Obituary from TDGNHAS, Series III, Vol. LXXX, p.176
The death of Dr James Harper on All Souls’ Day, 2nd November 2005 has robbed Scotland of one of the most successful and distinguished psychiatrists of his generation less than two months after the celebratory events associated with his 90th birthday. Born, 17th September 1915, in the beautiful, unspoilt parish of Tynron, Dumfriesshire, James Harper was one of two boys and a girl born to a farming father and a schoolteacher mother. At the age of nine years James moved with his family to the Channel Islands. Academic success attended him throughout his schooling at Elizabeth College in Guernsey and his later university studies. He graduated in medicine from Edinburgh University in 1939, where he won the prize in his year for Anatomy. There followed appointments as House Physician at Ayr County Hospital and Assistant Physician at the Royal Edinburgh Hospital.
War-time service in the RAF as a Medical Officer with bomber squadrons in U.K., Libya, Tunisia and Italy lasted from August 1941 to August 1946, in the course of which he received the military honour MBE in 1945. At the time of demobilisation his rank was that of Squadron Leader. A later association with the RAF came with his appointment as Civil Consultant in Psychiatry in 1967–1975.
A return to civilian life found him taking up registrarships in London, firstly in Neurology at the National Hospital and then in Psychiatry at Maudsley. He was awarded a Diploma in Psychological Medicine (DPM) from London University in 1947. The opportunity to return to his native Dumfriesshire arose in 1947 when he joined the staff of Crichton Royal Hospital, the scene of considerable pioneering work and research in the psychiatric field. He rose through the ranks from Assistant Physician, to Consultant Physician, to Deputy Physician Superintendent and finally to Physician Superintendent 1957–1966. He is remembered with affection as a firm, fair, genial and understanding colleague, administrator and above all a chief, who allowed his staff freedom to develop their own initiatives. On arrival at Crichton Royal James Harper met an attractive young Psychiatric Social Worker, Marie Hodgson, also on the staff. They were married in June 1948. At the time of leaving for their honeymoon they were employees of the Crichton Board of Direction; they returned as employees of the National Health Service formed on 5th July. Dr Harper’s work at Crichton was associated with moves, fairly innovative at the time, to open wards hitherto locked; the establishment of specialist geriatric units in which a staff team would be involved in case studies; allowing patients maximum freedom to express their individuality; encouraging maximum support and communication with the wider community.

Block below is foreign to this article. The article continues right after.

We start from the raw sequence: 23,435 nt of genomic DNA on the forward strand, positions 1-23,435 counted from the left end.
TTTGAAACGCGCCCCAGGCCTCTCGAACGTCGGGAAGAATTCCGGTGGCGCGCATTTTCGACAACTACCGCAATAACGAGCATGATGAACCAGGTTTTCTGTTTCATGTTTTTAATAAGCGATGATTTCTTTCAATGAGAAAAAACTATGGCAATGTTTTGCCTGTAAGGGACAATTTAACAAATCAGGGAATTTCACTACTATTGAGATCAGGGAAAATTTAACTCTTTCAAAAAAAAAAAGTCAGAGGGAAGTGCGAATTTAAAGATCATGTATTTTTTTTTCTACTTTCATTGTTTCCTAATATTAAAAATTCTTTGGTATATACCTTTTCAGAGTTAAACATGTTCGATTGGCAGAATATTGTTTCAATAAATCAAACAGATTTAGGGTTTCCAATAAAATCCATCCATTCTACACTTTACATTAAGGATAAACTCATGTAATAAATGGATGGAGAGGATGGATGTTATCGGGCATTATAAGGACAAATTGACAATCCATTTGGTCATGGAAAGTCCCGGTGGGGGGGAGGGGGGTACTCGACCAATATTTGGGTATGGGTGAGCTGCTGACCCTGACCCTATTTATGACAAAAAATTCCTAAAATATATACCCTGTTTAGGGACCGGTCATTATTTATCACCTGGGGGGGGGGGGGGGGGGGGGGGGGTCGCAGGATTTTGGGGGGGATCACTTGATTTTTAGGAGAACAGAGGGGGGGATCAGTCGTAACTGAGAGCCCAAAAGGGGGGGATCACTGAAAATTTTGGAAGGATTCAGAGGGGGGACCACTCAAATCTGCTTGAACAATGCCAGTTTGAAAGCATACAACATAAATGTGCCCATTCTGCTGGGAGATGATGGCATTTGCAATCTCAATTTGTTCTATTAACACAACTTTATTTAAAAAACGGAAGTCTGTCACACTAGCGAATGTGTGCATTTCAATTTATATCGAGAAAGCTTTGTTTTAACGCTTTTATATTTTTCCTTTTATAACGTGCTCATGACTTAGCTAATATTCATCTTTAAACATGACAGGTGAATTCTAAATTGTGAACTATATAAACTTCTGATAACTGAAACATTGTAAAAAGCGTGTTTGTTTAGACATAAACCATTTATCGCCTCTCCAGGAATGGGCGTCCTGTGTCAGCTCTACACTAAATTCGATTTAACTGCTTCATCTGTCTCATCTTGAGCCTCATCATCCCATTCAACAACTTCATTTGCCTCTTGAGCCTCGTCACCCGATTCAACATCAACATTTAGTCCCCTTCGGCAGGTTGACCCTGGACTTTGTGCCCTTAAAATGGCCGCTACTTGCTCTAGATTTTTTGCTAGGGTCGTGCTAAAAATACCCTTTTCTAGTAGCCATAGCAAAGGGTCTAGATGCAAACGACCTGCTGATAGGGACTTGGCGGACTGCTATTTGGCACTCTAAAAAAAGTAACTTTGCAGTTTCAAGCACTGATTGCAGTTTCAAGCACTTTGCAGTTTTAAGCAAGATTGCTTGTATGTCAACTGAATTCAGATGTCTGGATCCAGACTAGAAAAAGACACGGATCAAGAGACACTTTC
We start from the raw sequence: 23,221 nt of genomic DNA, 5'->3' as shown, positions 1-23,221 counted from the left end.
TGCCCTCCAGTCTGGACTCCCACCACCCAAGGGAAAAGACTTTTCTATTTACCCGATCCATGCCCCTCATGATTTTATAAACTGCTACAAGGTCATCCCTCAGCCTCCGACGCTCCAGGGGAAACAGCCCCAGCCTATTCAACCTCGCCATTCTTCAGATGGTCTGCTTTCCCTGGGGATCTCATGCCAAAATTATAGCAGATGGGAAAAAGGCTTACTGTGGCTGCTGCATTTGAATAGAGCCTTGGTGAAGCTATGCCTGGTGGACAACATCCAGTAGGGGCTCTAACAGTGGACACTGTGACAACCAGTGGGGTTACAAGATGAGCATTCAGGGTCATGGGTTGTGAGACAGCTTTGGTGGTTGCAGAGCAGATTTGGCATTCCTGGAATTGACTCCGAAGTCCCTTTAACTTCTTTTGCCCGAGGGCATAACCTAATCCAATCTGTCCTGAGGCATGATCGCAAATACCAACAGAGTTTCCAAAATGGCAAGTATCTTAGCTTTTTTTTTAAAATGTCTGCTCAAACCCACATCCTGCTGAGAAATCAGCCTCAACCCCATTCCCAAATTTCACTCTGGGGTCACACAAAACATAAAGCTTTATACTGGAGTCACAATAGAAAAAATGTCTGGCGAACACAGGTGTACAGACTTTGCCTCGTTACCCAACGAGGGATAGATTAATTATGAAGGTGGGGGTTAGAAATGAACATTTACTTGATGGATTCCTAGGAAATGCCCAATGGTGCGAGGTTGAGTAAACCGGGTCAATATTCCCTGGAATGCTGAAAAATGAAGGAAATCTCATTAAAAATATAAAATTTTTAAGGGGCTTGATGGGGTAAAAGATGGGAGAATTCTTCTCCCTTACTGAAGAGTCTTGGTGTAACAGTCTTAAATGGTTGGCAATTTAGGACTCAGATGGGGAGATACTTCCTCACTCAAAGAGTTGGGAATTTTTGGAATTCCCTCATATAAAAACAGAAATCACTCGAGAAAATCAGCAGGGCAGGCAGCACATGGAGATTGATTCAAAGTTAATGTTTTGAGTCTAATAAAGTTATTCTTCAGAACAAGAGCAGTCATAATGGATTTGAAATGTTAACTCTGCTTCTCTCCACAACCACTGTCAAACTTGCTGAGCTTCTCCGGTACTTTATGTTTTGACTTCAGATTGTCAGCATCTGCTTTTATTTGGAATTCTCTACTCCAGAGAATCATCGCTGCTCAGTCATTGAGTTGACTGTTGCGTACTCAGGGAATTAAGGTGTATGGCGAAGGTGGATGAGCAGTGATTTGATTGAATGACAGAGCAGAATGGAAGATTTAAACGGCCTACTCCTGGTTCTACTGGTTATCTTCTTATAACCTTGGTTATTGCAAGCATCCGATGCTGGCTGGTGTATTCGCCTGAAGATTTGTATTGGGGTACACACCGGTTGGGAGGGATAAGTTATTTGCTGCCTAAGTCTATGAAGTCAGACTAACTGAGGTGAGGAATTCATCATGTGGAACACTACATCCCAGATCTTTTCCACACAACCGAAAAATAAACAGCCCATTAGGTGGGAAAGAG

In 1966 Dr Harper was appointed Medical Director at St. Andrew’s Hospital, Northampton, which he served for nine years. Retirement was cut short by the invitation to become a Lord Chancellor’s Medical Visitor, which entailed visiting discharged patients throughout the country. He held this position for three years until December 1978.
During his long and distinguished career, James Harper served on a number of committees: member of the Scottish Health Services Council 1965–68; member of the Scottish Medical Advisory Committee 1965–1968; member of the Home Office Advisory Board on Restricted Patients 1973–1984; Chairman of the Dumfries and Galloway Division of the British Medical Association 1965–1966.
His pastimes with the family included hill-walking and sailing. Reading, history of medicine, gardens, natural history and antiquarian interests all added to his enjoyment of life. This society was an ideal vehicle for such interests: joining as a member from the time of his return to Scotland in 1947; his paper on ‘The Early History of Crichton Royal’ appeared in volume 33 of the Transactions and he served as Honorary President 1956–1959. Ever willing to assist with society matters he was latterly very proud to have been our most senior past-presidential Fellow.